If the world ends on Friday, then there will be a hole in my metaphor. But in that case, it won’t really matter.
Sometimes I feel like I live in a superhero generation. We have probably survived more ends of the world than any other era. In 2000, we survived Y2K. Last year, we endured The Rapture. And, fingers crossed, in a couple days we will outlive the Mayan prediction of the end. For us, overcoming apocalypses has become a common feat. So, surely, we can laugh in the face of the end of picture books.
Every apocalyptic scare so far has been a nervous false alarm. In fact, while the earth has faced its share of disasters, threats, and tragedies recently, you could say that overall society has been thriving and progressing in the face of them. I feel like I have been listening to the same broken record threat for the picture book market, and it’s true that the market is facing some tragedy and threat as well.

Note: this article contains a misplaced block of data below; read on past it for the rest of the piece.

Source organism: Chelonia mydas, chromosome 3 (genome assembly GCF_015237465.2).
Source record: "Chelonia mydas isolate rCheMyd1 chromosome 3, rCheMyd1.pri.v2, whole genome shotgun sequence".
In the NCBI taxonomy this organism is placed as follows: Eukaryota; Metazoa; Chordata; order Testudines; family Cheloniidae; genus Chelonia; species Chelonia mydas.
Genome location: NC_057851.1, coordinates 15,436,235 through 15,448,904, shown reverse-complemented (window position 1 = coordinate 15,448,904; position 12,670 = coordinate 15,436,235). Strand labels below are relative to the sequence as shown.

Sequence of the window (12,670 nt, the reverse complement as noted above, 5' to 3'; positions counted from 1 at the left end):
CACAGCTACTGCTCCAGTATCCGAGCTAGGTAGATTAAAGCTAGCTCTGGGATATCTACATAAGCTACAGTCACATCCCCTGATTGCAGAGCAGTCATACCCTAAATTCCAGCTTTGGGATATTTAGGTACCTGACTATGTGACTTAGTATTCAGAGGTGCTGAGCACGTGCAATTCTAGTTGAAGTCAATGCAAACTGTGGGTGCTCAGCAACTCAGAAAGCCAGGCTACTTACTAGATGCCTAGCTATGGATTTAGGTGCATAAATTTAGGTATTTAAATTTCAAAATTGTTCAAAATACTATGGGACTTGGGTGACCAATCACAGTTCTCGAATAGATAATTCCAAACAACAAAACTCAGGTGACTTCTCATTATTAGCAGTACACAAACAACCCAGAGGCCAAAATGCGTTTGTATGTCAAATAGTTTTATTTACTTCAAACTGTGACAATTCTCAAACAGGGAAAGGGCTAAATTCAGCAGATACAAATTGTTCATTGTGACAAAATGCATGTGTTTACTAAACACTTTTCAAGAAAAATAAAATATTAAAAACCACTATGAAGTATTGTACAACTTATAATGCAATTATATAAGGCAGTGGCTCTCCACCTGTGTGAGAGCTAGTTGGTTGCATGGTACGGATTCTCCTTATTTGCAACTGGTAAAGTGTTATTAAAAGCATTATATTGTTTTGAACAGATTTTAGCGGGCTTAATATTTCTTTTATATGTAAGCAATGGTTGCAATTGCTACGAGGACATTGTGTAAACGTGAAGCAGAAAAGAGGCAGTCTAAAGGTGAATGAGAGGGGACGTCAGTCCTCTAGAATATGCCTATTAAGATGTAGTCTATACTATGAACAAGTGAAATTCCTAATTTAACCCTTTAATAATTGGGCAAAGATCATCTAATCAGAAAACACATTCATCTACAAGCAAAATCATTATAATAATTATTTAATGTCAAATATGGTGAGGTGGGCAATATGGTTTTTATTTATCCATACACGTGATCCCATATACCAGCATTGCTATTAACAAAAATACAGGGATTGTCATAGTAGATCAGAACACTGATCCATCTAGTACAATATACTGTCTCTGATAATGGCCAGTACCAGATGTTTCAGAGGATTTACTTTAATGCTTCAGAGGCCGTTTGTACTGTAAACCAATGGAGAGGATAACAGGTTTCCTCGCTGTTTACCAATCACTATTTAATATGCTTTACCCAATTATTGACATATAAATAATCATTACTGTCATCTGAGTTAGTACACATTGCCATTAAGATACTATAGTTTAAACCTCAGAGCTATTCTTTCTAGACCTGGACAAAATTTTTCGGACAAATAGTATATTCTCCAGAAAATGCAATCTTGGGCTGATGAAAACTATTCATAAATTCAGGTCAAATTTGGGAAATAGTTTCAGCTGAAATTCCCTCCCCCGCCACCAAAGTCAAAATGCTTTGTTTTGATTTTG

The last two bookstores I’ve been in have had smaller picture book sections than I’ve ever seen. The picture books had to fork over their shelves to the YA novels. Why? Because people are buying more YA novels. NOT because kids don’t want to read them. I read picture books to kids every day, and despite the age of technology, nothing has changed about the magic that these books hold over children. When I start reading, kids stop squirming, their jaws hang open, and their bodies flinch when the bad guy nearly gets the protagonist, almost without fail. Then, almost without fail, they ask for another story.
Every chance you get, buy picture books for these young readers who are hungry for them. Every chance you get, read to them so that they remember that books are something they desperately want. And write the kind of picture books that command more shelving in the bookstores. Then look back and laugh at those who proclaimed the picture book apocalypse.